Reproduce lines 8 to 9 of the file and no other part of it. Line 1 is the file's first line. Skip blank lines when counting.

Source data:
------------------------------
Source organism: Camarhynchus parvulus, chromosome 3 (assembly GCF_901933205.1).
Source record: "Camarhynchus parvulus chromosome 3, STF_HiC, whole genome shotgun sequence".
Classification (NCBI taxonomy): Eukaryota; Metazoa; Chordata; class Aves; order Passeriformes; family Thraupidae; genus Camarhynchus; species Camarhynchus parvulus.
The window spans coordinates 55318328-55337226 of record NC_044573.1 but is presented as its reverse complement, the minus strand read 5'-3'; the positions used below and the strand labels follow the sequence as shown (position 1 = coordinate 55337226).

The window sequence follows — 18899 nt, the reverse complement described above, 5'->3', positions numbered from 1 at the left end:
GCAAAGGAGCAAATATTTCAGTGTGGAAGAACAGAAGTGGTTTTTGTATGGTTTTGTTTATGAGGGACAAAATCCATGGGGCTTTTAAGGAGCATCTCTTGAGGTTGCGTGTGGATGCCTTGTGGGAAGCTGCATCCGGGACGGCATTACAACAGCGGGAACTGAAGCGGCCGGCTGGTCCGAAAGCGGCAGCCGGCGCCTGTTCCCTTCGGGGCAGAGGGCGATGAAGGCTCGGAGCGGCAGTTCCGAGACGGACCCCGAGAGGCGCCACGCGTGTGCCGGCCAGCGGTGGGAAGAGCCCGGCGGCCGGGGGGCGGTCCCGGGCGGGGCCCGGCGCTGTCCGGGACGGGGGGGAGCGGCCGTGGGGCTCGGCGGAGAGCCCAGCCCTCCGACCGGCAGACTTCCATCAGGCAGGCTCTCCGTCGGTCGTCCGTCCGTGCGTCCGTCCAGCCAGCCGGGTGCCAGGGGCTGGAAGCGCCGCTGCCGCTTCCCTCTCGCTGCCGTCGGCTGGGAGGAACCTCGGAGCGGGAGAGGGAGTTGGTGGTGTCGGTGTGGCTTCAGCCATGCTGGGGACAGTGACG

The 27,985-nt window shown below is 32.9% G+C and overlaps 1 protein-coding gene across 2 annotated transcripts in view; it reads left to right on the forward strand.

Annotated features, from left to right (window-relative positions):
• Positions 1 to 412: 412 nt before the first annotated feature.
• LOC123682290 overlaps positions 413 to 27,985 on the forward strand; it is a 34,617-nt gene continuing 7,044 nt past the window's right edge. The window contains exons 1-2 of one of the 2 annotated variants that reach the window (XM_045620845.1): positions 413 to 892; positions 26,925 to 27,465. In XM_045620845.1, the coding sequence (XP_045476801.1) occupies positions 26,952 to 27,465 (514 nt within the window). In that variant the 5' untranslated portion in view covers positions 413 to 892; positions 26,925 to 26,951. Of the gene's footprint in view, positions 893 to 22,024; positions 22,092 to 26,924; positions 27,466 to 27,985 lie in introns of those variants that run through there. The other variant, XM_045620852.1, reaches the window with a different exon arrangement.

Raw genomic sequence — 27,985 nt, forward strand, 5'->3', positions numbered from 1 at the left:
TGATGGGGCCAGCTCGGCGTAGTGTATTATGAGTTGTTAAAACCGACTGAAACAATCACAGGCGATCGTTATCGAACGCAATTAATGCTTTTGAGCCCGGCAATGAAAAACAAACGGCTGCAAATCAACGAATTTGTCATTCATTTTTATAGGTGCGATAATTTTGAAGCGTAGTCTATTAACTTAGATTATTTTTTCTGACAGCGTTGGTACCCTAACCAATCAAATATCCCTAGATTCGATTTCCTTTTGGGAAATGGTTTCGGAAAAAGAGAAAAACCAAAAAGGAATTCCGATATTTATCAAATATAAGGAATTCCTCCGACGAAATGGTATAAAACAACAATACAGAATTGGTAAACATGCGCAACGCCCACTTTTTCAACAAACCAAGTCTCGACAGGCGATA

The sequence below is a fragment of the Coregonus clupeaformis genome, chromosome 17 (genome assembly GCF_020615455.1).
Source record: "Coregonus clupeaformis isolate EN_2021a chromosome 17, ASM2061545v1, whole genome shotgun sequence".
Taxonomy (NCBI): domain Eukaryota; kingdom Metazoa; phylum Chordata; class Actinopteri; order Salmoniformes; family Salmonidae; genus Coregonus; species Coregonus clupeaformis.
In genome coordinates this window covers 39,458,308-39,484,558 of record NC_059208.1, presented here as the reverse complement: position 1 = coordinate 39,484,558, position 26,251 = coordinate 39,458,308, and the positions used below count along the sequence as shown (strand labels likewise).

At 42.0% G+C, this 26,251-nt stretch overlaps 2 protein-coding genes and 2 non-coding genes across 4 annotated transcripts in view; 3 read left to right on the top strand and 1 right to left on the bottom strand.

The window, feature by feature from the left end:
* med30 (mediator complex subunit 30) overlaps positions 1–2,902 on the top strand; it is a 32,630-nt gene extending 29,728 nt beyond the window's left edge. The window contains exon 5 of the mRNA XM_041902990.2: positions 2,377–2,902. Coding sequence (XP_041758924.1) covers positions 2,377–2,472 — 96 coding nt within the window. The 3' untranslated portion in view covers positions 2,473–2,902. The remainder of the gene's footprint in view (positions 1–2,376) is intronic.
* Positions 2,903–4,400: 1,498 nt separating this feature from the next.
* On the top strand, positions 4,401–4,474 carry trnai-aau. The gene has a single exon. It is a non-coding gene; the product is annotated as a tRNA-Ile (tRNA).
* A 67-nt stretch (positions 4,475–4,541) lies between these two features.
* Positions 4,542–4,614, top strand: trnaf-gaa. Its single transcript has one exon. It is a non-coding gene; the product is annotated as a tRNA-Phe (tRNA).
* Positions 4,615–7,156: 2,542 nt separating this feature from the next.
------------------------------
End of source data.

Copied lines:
Annotated features, from left to right (window-relative positions):
• Positions 1 to 412: 412 nt before the first annotated feature.